“What I would recommend is that they compare the evidence for (using) cannabis for chronic pain versus the evidence for cannabis and the other conditions that they’ve already stipulated,” Hill said.

State bureaucrats are now trying to build the practical apparatus for growing and selling medical marijuana. It will likely be at least 2018 before patients can actually buy medical marijuana legally in Louisiana.

In the meantime, some advocates are pushing to expand the list of conditions covered by the medical marijuana legislation.

Just before Mardi Gras, Kaczmarek returned to New Orleans. He has since joined a group called CommonSense NOLA that is pushing to have chronic pain added to the list.

“The wording of the bill is that if your pain is so severe and chronic as to warrant an opioid prescription, you should be able to participate in the state’s cannabis program,” said Kevin Caldwell, the group’s executive director.

“I’ve talked to so many veterans, so many people who are going through stories like Jerry’s, and they’re using cannabis in its raw form, but they are so terrified to come out and talk about it,” Caldwell said. “Should they also really live in fear of the police when they’re dealing with their ailments?”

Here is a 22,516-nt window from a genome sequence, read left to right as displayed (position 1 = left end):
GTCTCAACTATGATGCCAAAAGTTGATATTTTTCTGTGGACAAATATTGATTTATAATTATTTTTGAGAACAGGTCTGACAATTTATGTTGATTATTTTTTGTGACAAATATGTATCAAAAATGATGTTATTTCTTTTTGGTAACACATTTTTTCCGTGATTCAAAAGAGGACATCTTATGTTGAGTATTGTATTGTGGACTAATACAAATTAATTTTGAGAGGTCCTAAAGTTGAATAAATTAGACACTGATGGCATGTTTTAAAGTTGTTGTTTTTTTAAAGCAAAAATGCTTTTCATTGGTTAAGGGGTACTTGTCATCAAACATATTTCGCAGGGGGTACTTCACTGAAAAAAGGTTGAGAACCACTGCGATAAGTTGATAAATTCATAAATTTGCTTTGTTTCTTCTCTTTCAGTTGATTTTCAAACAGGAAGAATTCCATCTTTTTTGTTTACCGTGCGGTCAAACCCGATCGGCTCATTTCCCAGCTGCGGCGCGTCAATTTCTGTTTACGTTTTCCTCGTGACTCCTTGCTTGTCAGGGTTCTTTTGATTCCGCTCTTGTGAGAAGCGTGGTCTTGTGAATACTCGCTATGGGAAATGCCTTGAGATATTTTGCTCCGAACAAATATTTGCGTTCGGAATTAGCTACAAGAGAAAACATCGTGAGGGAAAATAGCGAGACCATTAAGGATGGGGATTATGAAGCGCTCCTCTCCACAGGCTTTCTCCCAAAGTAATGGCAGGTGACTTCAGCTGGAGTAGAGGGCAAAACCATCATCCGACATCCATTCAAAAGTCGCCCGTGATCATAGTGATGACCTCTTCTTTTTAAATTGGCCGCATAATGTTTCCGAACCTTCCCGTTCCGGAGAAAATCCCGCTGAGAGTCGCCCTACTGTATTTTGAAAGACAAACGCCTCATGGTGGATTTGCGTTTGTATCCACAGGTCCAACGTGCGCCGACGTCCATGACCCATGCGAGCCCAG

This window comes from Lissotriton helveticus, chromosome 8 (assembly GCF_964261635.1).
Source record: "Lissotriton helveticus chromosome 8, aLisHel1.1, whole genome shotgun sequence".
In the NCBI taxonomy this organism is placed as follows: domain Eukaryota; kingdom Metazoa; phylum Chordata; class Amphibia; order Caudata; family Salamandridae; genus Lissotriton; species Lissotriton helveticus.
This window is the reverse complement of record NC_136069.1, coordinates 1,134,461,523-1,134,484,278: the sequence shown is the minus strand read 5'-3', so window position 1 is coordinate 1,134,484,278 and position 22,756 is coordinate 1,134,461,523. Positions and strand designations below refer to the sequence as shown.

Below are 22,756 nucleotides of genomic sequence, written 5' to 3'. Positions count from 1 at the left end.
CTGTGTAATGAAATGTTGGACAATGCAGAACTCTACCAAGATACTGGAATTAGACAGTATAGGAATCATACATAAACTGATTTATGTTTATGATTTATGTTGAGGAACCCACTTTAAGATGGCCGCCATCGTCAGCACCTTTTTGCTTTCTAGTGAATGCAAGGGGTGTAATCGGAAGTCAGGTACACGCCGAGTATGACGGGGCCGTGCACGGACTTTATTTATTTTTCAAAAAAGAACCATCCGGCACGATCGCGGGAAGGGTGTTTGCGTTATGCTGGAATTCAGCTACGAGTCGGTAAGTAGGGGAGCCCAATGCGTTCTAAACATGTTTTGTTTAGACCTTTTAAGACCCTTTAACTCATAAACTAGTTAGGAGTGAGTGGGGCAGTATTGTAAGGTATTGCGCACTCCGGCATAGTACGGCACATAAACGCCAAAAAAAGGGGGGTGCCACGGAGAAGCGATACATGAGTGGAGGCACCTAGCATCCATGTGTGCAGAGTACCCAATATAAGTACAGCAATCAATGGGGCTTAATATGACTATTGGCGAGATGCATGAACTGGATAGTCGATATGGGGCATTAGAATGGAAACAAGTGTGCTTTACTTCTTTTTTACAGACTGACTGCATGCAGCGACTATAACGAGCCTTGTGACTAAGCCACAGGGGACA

The Orleans Parish Coroner’s Office recently announced that drug overdoses have now overtaken murder as a cause of death in New Orleans. Caldwell said that’s another sign that it’s time to expand Louisiana’s law so that patients can treat their pain with marijuana instead of pills.

Caldwell has met with a number of legislators in Baton Rouge, trying to find a sponsor for his legislation. So far, no one has agreed. As the Legislature grapples with gaping holes in the state budget, it seems unlikely that lawmakers will take the time this year to consider expanding medical marijuana.

“We're aware of no proposal to do that in this session,” said Adams, the lobbyist for the district attorneys.

Mills, who sponsored the medical marijuana legislation that passed last year, urges patience. He said advocates like Caldwell should wait to raise the issue of chronic pain until after the medical marijuana program has time to mature.

“We gotta get a product out, and we got to show that medical marijuana does bring the results it’s intended to bring and what other states have seen success with,” he said. “We have to replicate that success in Louisiana, and once we do, then we can have further discussion.”

Follow Matt Sledge on Twitter, @mgsledge.